Author: Lana Grace Riva
Published: August 2, 2019
Disclaimer: I was provided a free copy of this book by the author in exchange for an honest review. All opinions are entirely my own.
Synopsis from Goodreads:
Amy has a normal life. That is, if you were to go by a definition of ‘no immediate obvious indicators of peculiarity’, and you didn’t know her very well. She has good friends, a good job, a nice enough home. This normality, however, is precariously plastered on top of a different life. A life that is Amy’s real life. The only one her brain will let her lead.
This was a very important and necessary read which dealt with OCD (obsessive compulsive disorder), anxiety, and crippling depression in a very relatable and simplified way. The story was captivating and entrancing from the very beginning. I read it in two sittings. At first, the first person narrative and the unusual wording were a bit confusing, but once I got used to it I became completely immersed in Amy’s world.
Being inside Amy’s mind was interesting to say the least. As we follow her through her daily routine we are shown the importance of being kind to strangers, and the fact that sometimes offering a simple smile can make someone’s day. We never know what kind of demons others are facing, even our closest friends. Riva also shows us the importance of having a good support group and surrounding ourselves with people who care about us when we are going through tough times. Her book reminds us to check on our friends from time to time, and make sure they are really okay.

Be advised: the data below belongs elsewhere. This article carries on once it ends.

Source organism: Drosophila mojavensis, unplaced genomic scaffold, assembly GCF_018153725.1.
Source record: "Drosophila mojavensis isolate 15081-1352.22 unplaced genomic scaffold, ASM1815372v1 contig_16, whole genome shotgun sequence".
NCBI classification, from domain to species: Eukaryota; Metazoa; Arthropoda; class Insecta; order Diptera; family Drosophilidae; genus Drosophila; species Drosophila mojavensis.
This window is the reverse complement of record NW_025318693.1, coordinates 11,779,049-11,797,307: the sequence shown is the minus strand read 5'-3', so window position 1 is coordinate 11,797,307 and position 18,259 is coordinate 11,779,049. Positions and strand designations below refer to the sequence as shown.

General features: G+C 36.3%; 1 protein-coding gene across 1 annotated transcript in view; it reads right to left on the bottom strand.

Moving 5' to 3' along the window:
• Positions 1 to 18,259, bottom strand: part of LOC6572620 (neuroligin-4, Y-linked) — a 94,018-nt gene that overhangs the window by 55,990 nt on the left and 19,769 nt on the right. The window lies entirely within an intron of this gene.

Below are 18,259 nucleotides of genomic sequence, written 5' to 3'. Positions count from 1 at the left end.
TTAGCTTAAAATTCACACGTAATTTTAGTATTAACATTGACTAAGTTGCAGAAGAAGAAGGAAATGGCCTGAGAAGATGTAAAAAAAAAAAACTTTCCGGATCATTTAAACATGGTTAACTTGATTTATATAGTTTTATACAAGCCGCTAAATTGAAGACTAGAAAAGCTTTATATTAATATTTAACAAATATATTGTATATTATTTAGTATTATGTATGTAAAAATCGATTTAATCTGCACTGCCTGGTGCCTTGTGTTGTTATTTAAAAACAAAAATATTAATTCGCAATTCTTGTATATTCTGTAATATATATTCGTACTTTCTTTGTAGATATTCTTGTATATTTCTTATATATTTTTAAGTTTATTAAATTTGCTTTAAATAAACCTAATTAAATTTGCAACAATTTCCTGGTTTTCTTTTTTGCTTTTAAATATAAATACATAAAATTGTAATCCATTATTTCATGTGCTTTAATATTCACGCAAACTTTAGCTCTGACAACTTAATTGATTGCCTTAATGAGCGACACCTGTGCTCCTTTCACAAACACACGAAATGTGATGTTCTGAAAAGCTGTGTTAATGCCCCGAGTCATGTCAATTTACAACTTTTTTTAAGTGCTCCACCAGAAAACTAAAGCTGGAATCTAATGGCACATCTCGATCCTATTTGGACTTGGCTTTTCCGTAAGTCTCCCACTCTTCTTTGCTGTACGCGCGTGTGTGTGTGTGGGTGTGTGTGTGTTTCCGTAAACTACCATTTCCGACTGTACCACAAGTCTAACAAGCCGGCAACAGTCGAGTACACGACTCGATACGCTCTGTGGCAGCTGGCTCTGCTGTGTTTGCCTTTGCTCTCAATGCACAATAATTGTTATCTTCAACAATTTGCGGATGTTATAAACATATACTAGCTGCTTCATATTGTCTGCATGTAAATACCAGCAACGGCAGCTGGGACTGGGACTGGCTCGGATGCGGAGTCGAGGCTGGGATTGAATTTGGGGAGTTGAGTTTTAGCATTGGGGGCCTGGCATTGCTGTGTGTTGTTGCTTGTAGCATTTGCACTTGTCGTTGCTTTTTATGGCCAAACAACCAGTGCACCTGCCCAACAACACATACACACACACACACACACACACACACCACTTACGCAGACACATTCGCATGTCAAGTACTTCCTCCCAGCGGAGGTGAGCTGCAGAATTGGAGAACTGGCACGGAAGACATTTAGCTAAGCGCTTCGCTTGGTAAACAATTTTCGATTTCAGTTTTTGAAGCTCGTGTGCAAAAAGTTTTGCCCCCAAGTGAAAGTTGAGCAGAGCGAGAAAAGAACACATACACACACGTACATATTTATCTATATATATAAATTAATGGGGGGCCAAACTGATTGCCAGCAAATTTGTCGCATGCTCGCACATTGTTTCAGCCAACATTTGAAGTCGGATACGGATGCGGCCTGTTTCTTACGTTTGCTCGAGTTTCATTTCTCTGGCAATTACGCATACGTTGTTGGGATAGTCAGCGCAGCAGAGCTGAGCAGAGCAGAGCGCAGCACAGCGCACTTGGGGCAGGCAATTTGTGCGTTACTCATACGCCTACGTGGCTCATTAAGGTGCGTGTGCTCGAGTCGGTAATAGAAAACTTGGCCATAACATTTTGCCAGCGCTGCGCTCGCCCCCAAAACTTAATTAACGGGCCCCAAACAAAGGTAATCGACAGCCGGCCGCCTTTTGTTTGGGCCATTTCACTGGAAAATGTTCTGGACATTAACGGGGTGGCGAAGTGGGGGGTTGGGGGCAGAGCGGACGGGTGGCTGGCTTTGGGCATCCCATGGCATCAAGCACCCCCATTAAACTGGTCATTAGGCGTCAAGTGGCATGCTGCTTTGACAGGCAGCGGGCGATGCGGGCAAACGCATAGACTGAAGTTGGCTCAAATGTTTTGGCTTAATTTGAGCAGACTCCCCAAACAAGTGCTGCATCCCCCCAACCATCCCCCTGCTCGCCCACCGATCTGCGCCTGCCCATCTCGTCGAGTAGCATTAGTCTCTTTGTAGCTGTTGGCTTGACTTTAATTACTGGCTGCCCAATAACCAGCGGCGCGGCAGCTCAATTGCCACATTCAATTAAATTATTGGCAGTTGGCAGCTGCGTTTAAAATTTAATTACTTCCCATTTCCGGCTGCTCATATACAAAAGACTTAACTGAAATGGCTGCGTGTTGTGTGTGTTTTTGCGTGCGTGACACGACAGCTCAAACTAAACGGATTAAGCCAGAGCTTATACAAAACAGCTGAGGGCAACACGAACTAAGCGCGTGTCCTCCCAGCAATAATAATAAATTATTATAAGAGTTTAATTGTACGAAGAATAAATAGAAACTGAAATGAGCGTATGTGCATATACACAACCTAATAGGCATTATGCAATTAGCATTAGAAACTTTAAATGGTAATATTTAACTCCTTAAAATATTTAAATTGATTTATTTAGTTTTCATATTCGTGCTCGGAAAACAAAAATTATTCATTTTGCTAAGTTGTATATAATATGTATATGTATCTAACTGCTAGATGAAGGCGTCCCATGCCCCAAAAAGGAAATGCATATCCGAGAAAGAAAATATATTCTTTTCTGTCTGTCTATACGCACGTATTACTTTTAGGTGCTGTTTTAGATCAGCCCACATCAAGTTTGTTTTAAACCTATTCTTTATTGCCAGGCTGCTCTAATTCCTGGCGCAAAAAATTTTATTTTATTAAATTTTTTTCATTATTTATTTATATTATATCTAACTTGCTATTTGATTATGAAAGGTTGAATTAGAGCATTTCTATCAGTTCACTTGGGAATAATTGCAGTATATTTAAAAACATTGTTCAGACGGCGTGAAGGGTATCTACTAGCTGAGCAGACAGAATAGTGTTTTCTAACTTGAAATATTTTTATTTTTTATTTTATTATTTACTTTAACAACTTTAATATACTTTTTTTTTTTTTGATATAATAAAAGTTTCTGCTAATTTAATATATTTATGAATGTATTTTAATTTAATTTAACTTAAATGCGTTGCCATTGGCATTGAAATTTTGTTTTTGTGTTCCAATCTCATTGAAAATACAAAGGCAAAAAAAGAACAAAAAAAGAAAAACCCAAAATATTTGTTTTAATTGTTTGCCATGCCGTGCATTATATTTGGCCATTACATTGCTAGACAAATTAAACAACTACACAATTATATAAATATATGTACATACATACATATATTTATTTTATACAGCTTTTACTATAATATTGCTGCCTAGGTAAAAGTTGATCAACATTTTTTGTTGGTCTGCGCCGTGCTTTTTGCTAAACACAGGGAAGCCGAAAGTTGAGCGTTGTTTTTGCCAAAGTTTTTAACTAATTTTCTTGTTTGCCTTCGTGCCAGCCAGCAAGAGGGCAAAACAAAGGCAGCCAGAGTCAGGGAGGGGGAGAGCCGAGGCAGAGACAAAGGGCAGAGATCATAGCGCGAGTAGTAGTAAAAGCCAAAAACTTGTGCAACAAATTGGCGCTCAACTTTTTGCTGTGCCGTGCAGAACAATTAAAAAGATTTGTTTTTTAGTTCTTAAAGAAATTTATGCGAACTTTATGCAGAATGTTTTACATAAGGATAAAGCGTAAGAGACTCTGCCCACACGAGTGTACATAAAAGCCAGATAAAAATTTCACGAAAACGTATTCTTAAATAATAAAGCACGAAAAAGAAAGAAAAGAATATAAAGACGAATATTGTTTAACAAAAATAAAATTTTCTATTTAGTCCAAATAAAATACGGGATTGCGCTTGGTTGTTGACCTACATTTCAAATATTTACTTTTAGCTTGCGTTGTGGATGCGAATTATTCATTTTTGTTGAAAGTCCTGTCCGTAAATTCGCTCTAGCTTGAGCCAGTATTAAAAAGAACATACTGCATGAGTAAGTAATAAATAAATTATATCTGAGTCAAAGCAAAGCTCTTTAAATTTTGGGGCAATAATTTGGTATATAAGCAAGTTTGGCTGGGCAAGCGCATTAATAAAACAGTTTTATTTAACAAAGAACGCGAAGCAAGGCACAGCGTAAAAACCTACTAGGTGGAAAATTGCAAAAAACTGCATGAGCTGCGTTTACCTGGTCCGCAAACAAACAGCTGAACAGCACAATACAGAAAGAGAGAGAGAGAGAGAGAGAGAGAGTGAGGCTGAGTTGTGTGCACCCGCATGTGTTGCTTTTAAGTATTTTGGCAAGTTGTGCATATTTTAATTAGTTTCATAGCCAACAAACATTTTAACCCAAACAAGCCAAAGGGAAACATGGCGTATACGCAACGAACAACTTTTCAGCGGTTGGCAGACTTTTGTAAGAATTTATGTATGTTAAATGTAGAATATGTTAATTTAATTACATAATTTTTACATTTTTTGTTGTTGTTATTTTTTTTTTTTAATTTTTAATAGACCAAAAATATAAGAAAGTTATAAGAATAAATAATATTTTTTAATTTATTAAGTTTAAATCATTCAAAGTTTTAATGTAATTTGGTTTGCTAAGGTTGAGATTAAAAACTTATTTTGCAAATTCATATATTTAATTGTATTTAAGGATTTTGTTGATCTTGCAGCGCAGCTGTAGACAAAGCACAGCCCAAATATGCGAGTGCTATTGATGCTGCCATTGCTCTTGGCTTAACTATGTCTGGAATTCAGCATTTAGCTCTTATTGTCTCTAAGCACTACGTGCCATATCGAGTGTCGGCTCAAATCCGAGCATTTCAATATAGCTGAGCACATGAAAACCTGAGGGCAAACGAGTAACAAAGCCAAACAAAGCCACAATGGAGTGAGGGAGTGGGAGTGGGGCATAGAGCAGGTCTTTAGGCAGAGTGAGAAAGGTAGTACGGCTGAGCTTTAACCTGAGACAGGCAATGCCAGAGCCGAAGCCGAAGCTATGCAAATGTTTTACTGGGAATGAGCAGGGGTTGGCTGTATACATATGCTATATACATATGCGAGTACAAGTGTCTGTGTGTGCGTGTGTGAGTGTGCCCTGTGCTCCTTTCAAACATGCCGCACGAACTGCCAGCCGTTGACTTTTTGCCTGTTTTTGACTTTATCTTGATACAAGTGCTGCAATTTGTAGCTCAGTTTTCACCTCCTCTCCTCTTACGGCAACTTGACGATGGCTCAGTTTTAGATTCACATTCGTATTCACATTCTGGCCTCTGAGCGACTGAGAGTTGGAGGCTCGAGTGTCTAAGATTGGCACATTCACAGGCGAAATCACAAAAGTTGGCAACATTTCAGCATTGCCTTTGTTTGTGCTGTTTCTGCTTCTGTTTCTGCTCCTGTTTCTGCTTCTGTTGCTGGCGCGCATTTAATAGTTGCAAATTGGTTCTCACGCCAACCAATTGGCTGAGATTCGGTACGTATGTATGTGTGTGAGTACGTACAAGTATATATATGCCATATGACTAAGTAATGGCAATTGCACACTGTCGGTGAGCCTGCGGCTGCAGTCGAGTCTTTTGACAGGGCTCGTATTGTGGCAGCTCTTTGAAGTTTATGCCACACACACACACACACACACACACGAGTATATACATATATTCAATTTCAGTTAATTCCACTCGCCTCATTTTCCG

Even though Amy is dealing with a debilitating mental illness, she still fights it every day and shows signs of having developed some coping mechanisms, such as deep breathing and being thankful for the little things in life. She thanks the sun several times for its warm rays on her face, and wistfully stares at the brilliant blue sky as well. Eventually when it all becomes too much, she does get the professional help she so desperately needs. Riva did a good job showing the importance of seeking professional help and medication when necessary. No one should try to deal with mental illness on their own. I highly recommend this book to everyone, because we all know someone like Amy.
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